Breach of Construction Warranty

What Are Construction Warranties?

A warranty is a guarantee that a contractor makes regarding the condition of its service or product. There are many types of warranties that contractors should be aware of. The two categories of warranties are implied and explicit warranties. Implied warranties are provided by law and do not need to be written in a contract. Explicit warranties are written in the contract or proposal.

Explicit Warranties

Explicit warranties consist of material and equipment, call back, vendor, and design-build. Material and equipment warranties simply guarantee that the building will be properly constructed, is functional, and is in accordance with the building code. Call back warranties allow the owner to call the contractor to take care of any of the work that wasn’t performed correctly during the project, as long as the callback is within the warranty period. However, the owner must notify the contractor to give them a chance to repair or replace the work before pursuing another remedy. Vendor warranties don’t typically apply to the contractor themselves, but rather the material or product they use on the job. For example, if the general contractor states that the foam roof has a warranty for 5 years, and the roof gets damaged within the confines of the warranty’s language, then the vendor who makes the roof material will be responsible. Lastly, design-build warranties cover professional services, like making sure the engineering and architecture is sufficient.

Implied Warranties

Implied warranties cover unwritten expectations of work that has been performed. Two types of implied warranties are habitability and workmanship.

“The implied warranty of habitability is a judicial innovation which evolved, as a matter of public policy, to protect purchasers of new house upon discovery of latent defects in their homes.” Elizabeth N. v. Riverside Grp., Inc., 585 So. 2d 376, 379 (Fla. Dist. Ct. App. 1991). The building is deemed to be habitable if it was “reasonably fit for the ordinary or general purpose intended, viz., as living quarters. A breach thereof, therefore, would be that it is not so fit; and the test of the breach is an objective one, i.e., whether the premises met ordinarily, normal standards reasonably to be expected of living quarters of comparable kind and quality.” Putnam v. Roudebush, 352 So. 2d 908, 910 (Fla. Dist. Ct. App. 1977). So, personal satisfaction is not the test of whether a building is inhabitable or uninhabitable, but rather whether the building has met normal standards reasonably to be expected of other buildings of comparable quality.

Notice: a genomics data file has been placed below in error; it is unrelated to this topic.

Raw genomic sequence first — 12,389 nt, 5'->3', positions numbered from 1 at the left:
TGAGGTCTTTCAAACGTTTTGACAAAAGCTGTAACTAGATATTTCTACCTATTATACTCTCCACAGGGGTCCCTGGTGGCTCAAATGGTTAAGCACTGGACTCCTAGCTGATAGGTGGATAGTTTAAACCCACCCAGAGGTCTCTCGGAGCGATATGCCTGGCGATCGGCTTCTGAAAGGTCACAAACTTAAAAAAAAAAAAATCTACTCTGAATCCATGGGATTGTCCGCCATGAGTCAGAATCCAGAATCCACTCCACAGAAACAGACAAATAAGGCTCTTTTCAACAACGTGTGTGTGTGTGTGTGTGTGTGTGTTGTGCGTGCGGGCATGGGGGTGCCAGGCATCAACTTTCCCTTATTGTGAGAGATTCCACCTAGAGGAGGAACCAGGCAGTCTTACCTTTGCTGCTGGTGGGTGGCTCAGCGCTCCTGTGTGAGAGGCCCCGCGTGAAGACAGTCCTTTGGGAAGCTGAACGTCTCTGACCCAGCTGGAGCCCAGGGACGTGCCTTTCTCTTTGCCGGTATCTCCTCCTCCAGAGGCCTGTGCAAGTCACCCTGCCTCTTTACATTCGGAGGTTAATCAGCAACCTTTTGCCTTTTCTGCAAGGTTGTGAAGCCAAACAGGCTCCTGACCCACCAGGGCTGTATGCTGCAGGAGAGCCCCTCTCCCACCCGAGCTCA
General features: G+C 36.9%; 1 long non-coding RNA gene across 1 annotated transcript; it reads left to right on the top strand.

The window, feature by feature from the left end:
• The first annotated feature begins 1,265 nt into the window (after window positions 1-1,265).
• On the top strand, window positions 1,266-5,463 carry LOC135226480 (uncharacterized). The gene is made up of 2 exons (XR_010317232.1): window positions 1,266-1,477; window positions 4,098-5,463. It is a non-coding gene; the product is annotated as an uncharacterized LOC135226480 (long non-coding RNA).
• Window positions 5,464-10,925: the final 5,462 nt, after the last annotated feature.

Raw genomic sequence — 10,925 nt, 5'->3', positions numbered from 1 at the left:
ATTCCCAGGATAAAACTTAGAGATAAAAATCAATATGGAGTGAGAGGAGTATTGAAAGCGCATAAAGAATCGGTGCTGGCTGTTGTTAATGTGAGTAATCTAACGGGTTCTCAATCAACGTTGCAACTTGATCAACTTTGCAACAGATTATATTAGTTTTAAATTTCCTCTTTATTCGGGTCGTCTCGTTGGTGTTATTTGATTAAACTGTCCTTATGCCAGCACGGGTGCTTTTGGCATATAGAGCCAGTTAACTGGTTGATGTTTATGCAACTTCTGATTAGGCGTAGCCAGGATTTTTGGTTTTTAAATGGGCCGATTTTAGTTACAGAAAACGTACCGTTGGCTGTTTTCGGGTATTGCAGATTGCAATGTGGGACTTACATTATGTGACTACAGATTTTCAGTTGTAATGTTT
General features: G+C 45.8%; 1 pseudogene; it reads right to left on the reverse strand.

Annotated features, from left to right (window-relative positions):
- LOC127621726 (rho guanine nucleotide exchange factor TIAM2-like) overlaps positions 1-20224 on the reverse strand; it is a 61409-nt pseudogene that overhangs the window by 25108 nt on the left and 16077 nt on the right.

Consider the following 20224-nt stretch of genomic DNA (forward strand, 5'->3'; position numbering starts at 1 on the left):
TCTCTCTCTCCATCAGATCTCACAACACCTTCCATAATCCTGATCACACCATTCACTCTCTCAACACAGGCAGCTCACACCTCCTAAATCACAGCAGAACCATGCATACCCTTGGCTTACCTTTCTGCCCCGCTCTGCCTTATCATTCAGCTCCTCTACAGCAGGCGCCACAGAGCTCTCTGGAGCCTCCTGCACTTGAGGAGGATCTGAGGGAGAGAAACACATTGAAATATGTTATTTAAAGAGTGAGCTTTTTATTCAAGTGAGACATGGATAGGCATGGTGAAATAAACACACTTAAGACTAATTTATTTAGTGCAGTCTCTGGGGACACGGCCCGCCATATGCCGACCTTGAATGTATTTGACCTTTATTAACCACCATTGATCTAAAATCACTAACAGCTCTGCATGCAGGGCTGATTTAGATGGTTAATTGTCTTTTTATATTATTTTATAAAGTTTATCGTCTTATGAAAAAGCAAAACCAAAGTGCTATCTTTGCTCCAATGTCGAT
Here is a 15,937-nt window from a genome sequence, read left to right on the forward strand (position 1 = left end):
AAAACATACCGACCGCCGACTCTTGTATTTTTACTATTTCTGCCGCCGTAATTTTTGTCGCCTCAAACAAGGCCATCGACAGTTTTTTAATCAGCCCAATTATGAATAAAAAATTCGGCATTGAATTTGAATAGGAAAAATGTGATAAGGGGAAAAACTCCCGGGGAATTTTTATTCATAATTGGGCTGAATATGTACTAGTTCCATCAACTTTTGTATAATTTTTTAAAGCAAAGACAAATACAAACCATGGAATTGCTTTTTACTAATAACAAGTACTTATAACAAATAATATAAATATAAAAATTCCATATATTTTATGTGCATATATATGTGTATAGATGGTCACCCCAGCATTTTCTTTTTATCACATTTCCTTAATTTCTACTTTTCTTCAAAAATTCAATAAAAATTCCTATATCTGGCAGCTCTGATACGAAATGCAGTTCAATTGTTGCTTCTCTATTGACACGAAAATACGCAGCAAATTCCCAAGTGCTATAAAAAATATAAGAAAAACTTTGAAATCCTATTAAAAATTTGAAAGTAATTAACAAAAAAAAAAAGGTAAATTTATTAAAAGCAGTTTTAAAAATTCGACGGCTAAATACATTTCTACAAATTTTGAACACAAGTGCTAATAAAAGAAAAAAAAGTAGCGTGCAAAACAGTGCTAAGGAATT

Workmanship warranty is a guarantee that the work will be completed in workmanlike manner, free of major defects. Sometimes workmanship warranties do include a written provision in the contract. The contractor breaches the implied warranty if they have failed to “construct according to plans or in a workmanlike or acceptable manner, or for failure to provide a unit or building which is reasonably habitable. Sckmeck v. Sea Oats Condominium Asso., 441 So. 2d 1092, 1097 (Fla. Dist. Ct. App. 1983).

How Long do Construction Warranties Last?

Explicit warranties will generally have a time limit that is stated in the contract or warranty document. For example, a roof warranty might be around 15 years, and any problems that occur within 15 years will be covered under the warranty.

On the other hand, implicit warranties are set within statutes and case law precedent. There are two statutes that determine the length of an implied warranty: the statute of limitations and the statute of repose. The statute of limitations places a limitation on how long a claimant can wait before filing a claim based on when the harm occurred. If the statute of limitations is 10 years, then the claimant has 10 years from the date the event occurred to file a claim. For actions founded on the planning, construction of an improvement to real property, the action must be commenced within 10 years after the date of actual possession by the owner. Fla. Stat. §95.11. Statute of repose sets a deadline to file a claim based on a date plus the passage of time. The amount of time depends on relevant laws in certain circumstances.

How to Avoid Breaching a Construction Warranty

Owners/employers have the possibility to breach a construction warranty, which would prevent the owner from claiming the warranty As an owner, to avoid breaching a construction warranty, be sure to read explicit warranties carefully to make sure you follow the exact protocol in claiming the warranty; if you have damage that you may thin be covered, it is best to check with an attorney to improve your chances of a successful warranty claim. To ensure the best possible chance of claiming, keep the warranties organized and in a safe place and document the dates that the product or material was purchased, installed, and put into use. And in the event of a possible claim, document the event with date-stamped photos and send a letter to the contractor and keep a copy for your files.

As for contractors/employees, the best way to make sure owners don’t claim explicit or implied construction warranties is to ensure customer satisfaction and complete work that is compliant with the Florida Building Code.

In Florida, the attorneys of RAK Law Firm are reputable construction litigation lawyers who fight for their client’s rights, as well as offering a myriad of other legal services. If you have any questions or concerns arising from a construction warranty, please do not hesitate to contact us at (407)-437-0319.

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